Sunday, November 20, 2016

Did Jesus Christ Went To Kashmir?

Professional historians might have laughed at the notion years ago but is there growing and credible evidence that Jesus not only went there but was also buried in Kashmir, India?

By: Ringo Bones 

Maybe “touristy Jesus Freaks” should blame the Israeli government’s ongoing tensions with the Palestinians for making their prime Israeli Jesus tourism sites in Jerusalem about as difficult to visit to the casual tourist as Moscow is during the early 1980s. And the ongoing conflict in Syria due to the so-called Islamic State also placed some Jesus tourism sites in Syria now out of reach of the casual tourist. Given these problems, are there other “alternative Jesus tourist sites out there”? Maybe, Jesus tourists should check out a rumored Jesus Christ tomb in Kashmir, India. 

In the backstreets of downtown Srinagar is an old building known as the Rozabal shrine. It is part of the city where the Indian security forces are on regular patrol, or peering out from behind check-posts made of sandbags. The security situation has recently improved in this Indian administered part of Kashmir and thus the tourism has returned once again in what is more famously known as the Venice of the East. But recent Lonely Planet travel catalogues has listed Rozabal Shrine as the actual tomb of Jesus Christ. 

Officially, Rozabal Shrine is the burial site of Youza Asaph, a medieval Muslim preacher – but a growing number of people believe that it is in fact the tomb of Jesus of Nazareth. Since the 1980s, many “New Age Christians”, like the US based Christian sect known as the Church Universal and Triumphant, believe that Jesus survived the crucifixion almost 2,000 Easters ago, and went to live out his days in Kashmir. The rumor that Rozabal Shrine might have something to do with Jesus of Nazareth lends credence in Islam, in which Jesus is the penultimate prophet and a minority tradition adopted by the controversial Muslim Ahmadiyya sect, that Rozabal does contain the grave of Jesus Christ.

Saturday, March 26, 2016

Should There Be A Fixed Date For Easter Sunday?

Given that it is one of the most important holidays of the year and all of Christendom, should there be a fixed date on when should Easter Sunday should be observed on the calendar?

By: Ringo Bones 

It must have been very awkward back in 2014 when Easter fell on the 20th of April which made for a very awkward Easter Sunday celebration. Not only because April 20 have been set aside for the celebration of 420 – i.e. the global movement for the legalization of marijuana not only for medical use but also for recreational use as well and there had been recently unearthed evidences that Jesus Christ used marijuana, but also because April 20 his Adolf Hitler’s birthday which gave a whole new meaning of the “comical euphemism” - Jesus Hitler Christ. Thankfully to the relief of more “conservative Christians” plans are in motion to set aside a fixed date for Easter Sunday and it is safe to bet that it will not be one of “awkward days” between the months of March and April.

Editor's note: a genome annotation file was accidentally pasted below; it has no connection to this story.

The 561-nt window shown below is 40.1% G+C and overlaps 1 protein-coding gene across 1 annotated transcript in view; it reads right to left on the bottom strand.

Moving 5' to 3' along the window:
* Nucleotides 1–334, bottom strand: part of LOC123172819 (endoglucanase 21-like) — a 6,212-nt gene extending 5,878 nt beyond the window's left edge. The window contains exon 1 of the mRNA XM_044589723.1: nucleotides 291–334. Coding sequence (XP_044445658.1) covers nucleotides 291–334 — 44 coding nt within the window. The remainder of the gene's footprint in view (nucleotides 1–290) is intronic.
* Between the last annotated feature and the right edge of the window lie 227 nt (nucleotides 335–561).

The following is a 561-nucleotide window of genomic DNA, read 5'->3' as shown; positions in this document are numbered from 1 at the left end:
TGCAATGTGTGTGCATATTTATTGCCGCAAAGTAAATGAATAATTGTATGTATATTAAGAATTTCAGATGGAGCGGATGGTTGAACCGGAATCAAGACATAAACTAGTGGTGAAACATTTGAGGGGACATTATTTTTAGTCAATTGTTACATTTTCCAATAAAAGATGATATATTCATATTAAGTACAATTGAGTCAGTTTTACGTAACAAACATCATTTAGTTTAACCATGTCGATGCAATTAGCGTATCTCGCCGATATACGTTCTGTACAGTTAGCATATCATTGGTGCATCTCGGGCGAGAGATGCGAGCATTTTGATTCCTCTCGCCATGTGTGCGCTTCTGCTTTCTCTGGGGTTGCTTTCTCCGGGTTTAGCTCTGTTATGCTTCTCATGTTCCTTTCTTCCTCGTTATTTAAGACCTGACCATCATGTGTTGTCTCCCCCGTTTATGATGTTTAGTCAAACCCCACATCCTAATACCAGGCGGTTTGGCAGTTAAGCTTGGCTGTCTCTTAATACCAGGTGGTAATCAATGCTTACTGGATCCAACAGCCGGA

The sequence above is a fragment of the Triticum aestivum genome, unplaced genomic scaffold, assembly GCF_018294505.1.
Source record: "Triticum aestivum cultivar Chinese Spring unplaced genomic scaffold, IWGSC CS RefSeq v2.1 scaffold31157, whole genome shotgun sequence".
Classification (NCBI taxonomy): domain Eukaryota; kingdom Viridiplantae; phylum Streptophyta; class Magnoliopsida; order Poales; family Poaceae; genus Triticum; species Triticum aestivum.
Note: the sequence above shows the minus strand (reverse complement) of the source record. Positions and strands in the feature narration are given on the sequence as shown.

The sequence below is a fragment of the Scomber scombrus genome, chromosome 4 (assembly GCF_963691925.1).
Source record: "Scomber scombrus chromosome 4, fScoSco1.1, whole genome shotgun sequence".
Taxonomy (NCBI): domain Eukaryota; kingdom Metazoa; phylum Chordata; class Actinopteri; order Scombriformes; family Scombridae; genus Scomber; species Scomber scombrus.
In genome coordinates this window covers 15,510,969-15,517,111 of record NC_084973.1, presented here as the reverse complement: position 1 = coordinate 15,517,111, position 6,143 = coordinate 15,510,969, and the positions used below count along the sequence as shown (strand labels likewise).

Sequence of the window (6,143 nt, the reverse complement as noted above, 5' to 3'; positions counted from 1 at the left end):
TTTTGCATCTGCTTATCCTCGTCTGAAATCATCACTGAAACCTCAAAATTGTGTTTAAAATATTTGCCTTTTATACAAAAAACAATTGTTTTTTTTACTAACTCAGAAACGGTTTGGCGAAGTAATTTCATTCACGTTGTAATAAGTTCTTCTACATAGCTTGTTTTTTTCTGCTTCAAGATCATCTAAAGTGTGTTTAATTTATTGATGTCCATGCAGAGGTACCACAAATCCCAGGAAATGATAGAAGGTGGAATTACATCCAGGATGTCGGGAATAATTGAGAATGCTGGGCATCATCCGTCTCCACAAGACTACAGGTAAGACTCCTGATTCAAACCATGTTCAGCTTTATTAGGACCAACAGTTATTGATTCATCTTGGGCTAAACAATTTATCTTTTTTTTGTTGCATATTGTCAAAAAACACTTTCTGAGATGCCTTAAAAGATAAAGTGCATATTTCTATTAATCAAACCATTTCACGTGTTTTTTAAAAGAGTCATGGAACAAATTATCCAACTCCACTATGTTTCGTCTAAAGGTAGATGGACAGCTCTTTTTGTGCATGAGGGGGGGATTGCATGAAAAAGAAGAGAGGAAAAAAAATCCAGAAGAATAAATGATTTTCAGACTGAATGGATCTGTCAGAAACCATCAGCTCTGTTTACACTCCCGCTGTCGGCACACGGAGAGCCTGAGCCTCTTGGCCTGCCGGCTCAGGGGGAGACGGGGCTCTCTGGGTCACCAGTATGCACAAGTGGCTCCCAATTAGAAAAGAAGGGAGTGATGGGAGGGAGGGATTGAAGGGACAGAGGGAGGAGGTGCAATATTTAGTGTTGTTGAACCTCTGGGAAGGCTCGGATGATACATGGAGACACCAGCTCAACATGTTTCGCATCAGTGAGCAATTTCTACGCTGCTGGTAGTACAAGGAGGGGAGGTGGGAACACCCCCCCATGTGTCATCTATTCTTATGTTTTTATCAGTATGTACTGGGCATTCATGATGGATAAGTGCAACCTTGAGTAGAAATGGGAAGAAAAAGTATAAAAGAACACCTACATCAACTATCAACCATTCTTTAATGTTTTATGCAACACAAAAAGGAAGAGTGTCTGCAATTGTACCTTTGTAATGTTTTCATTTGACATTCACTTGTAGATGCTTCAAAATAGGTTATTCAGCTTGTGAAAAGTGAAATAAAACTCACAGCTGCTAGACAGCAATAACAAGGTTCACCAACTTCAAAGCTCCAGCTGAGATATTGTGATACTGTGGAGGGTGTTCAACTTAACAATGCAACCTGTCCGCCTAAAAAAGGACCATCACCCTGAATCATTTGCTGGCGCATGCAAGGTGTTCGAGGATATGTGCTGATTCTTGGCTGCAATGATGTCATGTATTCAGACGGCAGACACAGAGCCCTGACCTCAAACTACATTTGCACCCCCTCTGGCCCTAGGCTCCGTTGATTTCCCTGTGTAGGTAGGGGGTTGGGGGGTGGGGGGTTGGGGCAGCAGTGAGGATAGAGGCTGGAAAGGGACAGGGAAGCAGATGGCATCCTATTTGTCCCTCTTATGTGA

The current Archbishop of Canterbury, Justin Welby, had been in talk with various leaders of the different Christian sects around the world and the preliminary agreement of the talks suggests that most of them are in favor of a fixed date for Easter Sunday. The only group opposed to the proposal of a fixed date for Easter Sunday was the top brass of the Coptic Orthodox Church. But according to the Archbishop of Canterbury, the final decision to establish a fixed date for Easter Sunday will probably happen 5 to 10 years from now. But why is it that the celebration of Easter Sunday doesn’t have a fixed date? 

During the early days of the Christian church prior to the reign of Pope Victor I (189 – 198 AD), the Western Churches, as a rule, kept Easter on the first day of the week in the beginning of Springtime, while many of the Eastern Churches conforming to the Jewish rule of celebrating Passover, observed Easter on the 14th day of the Jewish month of Nisan. Through the energetic efforts of Pope Victor I, the latter practice gradually disappeared. But another problem came to the fore: granted that Easter was to be kept on Sunday, how was that Sunday to be determined? 

The Council of Nicaea in 325 AD paved the way fro the final settlement by ruling that Easter is to be observed by all on the same Sunday, that this must be the Sunday following the 14th day of the paschal moon, and that moon was to be accounted whose 14th day followed the vernal equinox. Because of the differences in the systems of chronology followed in various places, however, the decrees of Nicaea did not immediately remove all difficulties nor win universal acceptance. The Gregorian correction by Pope Gregory XIII of the Julian calendar then in use in 1582, moreover, introduced still further discrepancies. 

Throughout Western, Christendom the corrected calendar is now universally accepted and Easter is solemnized on the first Sunday after the full moon following the vernal equinox as first suggested by an English monk named Venerable Bede back in the year 700, with the result that the earliest possible date for Easter is March 22 and the latest is April 25. In the East, however, the calendar has not been bought into accord with the Gregorian reform and thus their observance of Easter seldom coincides with the Western date. In recent years, laudable endeavors have been made to fix the date of Easter, but definite results are still awaited. Let’s just hope that the current Archbishop of Canterbury Justin Welby succeeds and his name will be immortalized together with the Venerable Bede.